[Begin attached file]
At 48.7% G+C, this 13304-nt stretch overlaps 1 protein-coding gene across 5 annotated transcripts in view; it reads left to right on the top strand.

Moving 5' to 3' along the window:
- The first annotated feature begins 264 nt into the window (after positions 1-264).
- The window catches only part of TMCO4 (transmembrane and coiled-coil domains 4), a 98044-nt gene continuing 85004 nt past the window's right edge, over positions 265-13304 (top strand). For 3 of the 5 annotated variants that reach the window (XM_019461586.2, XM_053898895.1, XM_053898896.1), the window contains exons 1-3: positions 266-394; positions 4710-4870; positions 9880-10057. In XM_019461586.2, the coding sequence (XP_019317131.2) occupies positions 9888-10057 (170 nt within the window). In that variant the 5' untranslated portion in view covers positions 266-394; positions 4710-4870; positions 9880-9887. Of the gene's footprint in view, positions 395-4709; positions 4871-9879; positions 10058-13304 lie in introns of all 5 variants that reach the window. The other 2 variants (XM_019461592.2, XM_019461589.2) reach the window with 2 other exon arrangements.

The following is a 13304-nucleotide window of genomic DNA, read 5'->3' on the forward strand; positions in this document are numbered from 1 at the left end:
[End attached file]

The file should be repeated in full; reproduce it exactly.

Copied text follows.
At 48.7% G+C, this 13304-nt stretch overlaps 1 protein-coding gene across 5 annotated transcripts in view; it reads left to right on the top strand.

Moving 5' to 3' along the window:
- The first annotated feature begins 264 nt into the window (after positions 1-264).
- The window catches only part of TMCO4 (transmembrane and coiled-coil domains 4), a 98044-nt gene continuing 85004 nt past the window's right edge, over positions 265-13304 (top strand). For 3 of the 5 annotated variants that reach the window (XM_019461586.2, XM_053898895.1, XM_053898896.1), the window contains exons 1-3: positions 266-394; positions 4710-4870; positions 9880-10057. In XM_019461586.2, the coding sequence (XP_019317131.2) occupies positions 9888-10057 (170 nt within the window). In that variant the 5' untranslated portion in view covers positions 266-394; positions 4710-4870; positions 9880-9887. Of the gene's footprint in view, positions 395-4709; positions 4871-9879; positions 10058-13304 lie in introns of all 5 variants that reach the window. The other 2 variants (XM_019461592.2, XM_019461589.2) reach the window with 2 other exon arrangements.

The following is a 13304-nucleotide window of genomic DNA, read 5'->3' on the forward strand; positions in this document are numbered from 1 at the left end: